• 1,500 hours working on agile project teams or with agile methodologies (in addition to the 2,000 hours of general project experience).

In addition, candidates must have 21 hours of education by any registered training provider.


As a Project Management Professional® you will be expected to have sufficient knowledge of project management to implement specific project management methodology, practices and strategies to successfully complete projects. You’ll be responsible for controlling and regulating all aspects of project governance. More importantly, you’ll be responsible for managing budgets, risks assessments, providing forecasts and other important documentation.

In contrast, agile practitioner who obtain an Agile Certified Practitioner® certification will need to be well versed in agile practices to help accommodate the changing requirements and prefaces of an agile project. Your role will require a solid understanding of agile methodologies and mind-sets to ensure transparency, effective communication and coordination. You must adequately fulfil the requirements of your role while interfering as little as possible with actual development.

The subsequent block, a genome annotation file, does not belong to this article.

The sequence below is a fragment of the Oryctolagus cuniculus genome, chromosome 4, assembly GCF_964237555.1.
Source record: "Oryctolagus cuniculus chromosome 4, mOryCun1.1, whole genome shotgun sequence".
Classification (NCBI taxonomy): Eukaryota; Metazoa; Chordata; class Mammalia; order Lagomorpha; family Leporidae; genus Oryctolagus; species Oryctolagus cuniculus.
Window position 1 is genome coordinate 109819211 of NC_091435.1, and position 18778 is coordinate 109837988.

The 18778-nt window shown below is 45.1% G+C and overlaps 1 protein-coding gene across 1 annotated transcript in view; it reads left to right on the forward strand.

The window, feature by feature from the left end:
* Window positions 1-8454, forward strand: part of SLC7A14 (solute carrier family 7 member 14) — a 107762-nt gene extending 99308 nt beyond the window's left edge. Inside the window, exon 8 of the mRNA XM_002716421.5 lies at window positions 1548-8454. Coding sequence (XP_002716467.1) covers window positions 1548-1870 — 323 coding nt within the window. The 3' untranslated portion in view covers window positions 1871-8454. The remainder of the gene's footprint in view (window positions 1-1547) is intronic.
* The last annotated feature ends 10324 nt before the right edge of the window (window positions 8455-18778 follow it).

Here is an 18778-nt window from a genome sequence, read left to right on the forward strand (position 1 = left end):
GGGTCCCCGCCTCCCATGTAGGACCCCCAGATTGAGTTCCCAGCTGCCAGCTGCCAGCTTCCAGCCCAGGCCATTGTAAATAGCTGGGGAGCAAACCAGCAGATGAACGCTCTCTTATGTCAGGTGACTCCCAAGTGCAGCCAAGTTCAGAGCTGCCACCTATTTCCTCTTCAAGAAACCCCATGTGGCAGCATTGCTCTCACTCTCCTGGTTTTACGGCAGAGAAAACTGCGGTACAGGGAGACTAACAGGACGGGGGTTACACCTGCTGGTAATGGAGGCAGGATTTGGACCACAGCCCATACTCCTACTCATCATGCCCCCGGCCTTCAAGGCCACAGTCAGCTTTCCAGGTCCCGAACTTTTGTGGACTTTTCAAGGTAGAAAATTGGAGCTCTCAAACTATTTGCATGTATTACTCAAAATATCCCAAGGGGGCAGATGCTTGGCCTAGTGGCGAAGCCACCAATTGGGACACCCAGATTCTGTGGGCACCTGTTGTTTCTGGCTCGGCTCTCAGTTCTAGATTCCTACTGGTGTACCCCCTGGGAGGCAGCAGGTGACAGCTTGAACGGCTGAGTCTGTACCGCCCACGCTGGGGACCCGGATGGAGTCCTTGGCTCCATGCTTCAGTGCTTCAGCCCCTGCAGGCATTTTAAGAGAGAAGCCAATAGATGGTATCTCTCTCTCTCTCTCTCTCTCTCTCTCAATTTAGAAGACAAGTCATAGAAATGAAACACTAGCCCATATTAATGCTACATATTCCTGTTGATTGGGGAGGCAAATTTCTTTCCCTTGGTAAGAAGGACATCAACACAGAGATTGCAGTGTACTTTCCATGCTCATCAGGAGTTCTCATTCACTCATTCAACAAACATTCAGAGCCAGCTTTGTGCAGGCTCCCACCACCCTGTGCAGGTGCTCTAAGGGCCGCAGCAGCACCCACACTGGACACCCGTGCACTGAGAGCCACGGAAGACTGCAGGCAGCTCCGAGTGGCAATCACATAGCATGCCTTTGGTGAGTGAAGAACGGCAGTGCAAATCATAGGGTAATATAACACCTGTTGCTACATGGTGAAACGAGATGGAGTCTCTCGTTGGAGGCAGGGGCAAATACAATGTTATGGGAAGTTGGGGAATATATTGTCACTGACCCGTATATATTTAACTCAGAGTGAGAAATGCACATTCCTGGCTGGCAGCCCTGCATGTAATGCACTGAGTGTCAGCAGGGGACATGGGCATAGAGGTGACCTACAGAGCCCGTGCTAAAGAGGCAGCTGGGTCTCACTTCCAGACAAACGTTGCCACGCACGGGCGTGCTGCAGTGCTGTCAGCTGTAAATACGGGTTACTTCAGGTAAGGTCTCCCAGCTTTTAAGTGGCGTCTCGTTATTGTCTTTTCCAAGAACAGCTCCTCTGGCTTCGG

Accountability and responsibility

In traditional project management roles, project managers are usually accountable for the success or failure of projects. Other team members rely on information given to them by projects managers.

Agile practitioner roles focus more on transparency and the diffusion of accountability and responsibility among all team members. As an Agile Certified Practitioner® you will probably see the sharing of accountability and responsibility across the team as preferable and therefore your focus will be on ensuring clear and effective communication and cooperation.